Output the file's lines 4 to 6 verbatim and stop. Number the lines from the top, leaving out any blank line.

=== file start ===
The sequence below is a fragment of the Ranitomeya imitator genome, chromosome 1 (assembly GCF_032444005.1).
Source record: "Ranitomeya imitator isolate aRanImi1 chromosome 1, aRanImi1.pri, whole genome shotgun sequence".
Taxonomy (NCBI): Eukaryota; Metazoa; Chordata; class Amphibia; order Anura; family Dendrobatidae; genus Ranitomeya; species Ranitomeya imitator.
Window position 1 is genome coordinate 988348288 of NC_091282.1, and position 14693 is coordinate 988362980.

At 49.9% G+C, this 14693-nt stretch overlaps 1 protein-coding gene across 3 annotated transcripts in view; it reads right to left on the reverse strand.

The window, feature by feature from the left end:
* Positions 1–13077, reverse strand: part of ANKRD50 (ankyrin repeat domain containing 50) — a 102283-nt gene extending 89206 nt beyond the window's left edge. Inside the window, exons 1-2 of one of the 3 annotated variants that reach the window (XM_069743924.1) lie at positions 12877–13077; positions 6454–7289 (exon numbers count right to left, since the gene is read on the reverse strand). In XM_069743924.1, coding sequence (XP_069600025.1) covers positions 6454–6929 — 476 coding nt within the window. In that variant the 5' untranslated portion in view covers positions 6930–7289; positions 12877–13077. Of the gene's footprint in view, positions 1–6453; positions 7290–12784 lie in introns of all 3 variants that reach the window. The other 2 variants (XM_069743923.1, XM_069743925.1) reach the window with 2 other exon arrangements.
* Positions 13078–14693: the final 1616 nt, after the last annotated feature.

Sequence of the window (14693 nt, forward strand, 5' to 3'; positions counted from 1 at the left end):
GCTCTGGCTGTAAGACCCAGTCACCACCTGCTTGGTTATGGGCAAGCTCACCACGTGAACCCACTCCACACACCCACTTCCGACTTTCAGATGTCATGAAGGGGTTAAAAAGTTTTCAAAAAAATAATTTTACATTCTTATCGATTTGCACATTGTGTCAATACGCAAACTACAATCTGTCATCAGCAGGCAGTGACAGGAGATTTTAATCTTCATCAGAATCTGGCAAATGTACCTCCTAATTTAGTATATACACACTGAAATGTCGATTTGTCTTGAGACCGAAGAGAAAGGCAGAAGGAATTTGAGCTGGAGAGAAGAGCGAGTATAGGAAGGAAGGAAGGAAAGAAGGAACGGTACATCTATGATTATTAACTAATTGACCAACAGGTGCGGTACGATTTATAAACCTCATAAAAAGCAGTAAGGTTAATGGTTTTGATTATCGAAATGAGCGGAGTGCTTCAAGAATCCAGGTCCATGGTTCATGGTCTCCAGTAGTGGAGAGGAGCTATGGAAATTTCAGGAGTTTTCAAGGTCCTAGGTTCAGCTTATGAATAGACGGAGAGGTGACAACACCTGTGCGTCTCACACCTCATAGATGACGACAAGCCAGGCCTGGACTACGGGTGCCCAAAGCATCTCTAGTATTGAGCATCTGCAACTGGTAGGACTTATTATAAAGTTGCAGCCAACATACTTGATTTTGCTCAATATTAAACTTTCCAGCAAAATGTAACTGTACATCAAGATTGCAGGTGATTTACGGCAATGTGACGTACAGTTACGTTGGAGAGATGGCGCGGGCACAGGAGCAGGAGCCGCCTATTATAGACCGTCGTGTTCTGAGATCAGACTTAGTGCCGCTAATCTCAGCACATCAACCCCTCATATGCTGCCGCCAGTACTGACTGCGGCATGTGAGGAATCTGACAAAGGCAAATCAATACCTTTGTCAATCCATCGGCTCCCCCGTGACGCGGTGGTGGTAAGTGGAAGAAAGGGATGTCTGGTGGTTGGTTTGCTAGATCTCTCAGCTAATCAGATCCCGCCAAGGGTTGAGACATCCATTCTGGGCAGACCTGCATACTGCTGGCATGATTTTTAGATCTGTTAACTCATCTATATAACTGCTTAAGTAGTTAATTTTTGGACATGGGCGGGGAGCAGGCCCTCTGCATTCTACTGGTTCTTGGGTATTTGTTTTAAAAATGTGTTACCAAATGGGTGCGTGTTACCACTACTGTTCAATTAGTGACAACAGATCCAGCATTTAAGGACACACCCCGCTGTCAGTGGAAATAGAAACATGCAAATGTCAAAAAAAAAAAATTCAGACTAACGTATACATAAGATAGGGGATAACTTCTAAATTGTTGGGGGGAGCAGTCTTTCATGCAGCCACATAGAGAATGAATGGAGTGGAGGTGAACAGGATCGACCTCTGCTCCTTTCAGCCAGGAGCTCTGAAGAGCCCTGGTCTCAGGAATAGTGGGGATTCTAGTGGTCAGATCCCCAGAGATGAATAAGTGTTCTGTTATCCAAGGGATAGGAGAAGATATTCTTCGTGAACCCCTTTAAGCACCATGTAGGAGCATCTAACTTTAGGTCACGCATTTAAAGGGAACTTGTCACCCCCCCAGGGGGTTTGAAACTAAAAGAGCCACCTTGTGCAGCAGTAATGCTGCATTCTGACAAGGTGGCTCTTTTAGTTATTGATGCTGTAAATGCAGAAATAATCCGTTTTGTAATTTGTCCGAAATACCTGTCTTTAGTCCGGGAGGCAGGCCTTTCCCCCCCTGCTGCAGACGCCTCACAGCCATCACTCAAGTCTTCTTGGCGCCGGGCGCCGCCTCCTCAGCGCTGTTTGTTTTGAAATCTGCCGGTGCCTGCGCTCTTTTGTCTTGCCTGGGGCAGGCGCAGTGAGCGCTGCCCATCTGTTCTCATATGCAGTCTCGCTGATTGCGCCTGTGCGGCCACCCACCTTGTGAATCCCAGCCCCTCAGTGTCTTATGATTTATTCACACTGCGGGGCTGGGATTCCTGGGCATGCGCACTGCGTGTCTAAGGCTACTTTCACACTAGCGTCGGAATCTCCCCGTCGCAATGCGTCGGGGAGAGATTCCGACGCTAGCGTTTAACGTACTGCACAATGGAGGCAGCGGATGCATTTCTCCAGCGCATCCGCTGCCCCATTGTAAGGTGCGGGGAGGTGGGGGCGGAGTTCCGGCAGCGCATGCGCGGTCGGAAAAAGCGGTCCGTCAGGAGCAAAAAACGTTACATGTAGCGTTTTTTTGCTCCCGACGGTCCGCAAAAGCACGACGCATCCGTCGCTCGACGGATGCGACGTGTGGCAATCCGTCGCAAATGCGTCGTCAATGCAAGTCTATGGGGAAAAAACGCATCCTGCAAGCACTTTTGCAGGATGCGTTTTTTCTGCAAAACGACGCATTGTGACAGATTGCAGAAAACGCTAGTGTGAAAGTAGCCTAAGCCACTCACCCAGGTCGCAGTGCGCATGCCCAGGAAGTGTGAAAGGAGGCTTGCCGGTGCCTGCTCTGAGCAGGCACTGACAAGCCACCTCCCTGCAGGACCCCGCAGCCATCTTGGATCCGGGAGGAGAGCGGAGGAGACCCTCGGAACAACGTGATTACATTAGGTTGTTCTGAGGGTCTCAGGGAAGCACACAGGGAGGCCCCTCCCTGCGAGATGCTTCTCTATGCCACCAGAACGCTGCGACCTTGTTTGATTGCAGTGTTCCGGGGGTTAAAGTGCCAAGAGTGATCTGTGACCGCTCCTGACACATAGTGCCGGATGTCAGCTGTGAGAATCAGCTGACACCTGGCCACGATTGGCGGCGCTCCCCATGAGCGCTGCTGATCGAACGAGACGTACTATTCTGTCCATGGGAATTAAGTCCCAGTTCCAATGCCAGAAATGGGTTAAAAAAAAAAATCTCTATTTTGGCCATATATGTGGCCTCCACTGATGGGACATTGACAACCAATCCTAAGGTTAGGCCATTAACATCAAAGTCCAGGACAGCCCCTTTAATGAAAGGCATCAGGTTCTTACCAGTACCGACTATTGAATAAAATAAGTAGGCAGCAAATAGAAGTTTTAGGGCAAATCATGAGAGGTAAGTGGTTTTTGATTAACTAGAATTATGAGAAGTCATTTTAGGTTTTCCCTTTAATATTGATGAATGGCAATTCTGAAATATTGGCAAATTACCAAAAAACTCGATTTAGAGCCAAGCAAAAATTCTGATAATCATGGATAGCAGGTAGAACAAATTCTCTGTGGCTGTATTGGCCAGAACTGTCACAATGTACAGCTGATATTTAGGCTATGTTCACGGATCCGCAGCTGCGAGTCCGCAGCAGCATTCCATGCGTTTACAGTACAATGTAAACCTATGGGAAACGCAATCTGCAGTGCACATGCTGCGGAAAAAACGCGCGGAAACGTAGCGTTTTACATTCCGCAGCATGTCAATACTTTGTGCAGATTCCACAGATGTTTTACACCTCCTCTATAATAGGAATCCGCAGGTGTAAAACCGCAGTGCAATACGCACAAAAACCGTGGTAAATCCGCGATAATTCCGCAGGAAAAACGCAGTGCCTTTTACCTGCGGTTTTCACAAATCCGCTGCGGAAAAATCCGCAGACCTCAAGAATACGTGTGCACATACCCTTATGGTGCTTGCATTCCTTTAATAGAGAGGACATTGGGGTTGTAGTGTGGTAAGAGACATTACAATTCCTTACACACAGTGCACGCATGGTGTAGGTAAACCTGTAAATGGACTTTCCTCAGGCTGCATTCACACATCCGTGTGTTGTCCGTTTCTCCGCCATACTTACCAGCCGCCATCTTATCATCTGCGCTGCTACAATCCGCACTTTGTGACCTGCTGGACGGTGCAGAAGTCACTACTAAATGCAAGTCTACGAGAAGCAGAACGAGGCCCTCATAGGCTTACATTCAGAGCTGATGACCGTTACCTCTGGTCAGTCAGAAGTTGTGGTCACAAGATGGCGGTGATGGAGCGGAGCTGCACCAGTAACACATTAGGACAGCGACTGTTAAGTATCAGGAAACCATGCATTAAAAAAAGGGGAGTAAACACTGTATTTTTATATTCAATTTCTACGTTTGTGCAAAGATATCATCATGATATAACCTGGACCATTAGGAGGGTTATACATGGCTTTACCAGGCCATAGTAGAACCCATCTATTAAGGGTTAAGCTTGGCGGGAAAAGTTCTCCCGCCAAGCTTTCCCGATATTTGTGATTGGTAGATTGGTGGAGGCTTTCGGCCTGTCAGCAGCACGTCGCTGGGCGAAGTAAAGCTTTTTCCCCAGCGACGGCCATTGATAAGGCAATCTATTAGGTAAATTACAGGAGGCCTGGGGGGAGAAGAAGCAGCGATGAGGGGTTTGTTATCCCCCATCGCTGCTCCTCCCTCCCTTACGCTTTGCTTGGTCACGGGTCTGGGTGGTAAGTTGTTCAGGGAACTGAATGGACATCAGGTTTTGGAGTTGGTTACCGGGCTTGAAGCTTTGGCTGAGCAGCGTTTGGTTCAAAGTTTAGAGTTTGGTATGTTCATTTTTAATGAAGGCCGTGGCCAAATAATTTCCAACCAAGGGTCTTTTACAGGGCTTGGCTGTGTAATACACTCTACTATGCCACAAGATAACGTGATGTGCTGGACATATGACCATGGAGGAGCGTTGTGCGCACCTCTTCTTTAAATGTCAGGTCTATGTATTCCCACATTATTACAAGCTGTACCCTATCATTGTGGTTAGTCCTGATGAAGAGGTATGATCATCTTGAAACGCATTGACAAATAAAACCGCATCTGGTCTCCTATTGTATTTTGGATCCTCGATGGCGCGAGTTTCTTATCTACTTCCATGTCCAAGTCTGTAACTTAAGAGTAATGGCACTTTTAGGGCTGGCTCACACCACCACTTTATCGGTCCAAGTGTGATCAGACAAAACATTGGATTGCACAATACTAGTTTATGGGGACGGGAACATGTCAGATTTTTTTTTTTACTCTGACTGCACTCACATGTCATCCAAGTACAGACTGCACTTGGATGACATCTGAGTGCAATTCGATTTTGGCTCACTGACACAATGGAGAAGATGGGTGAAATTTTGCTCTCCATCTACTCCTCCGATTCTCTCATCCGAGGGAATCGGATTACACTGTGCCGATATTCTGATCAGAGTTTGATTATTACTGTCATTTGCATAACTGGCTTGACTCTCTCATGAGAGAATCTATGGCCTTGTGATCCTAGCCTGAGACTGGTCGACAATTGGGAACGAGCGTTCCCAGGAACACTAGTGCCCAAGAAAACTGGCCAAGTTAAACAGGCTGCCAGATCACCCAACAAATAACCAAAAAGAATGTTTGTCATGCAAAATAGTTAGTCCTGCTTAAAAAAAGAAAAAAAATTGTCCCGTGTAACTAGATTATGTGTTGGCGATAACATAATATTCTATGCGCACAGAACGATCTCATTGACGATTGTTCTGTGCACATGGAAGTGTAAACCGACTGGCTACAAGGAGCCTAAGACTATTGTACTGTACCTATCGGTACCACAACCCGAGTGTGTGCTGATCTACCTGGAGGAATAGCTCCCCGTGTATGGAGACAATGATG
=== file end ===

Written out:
Window position 1 is genome coordinate 988348288 of NC_091282.1, and position 14693 is coordinate 988362980.

At 49.9% G+C, this 14693-nt stretch overlaps 1 protein-coding gene across 3 annotated transcripts in view; it reads right to left on the reverse strand.

The window, feature by feature from the left end: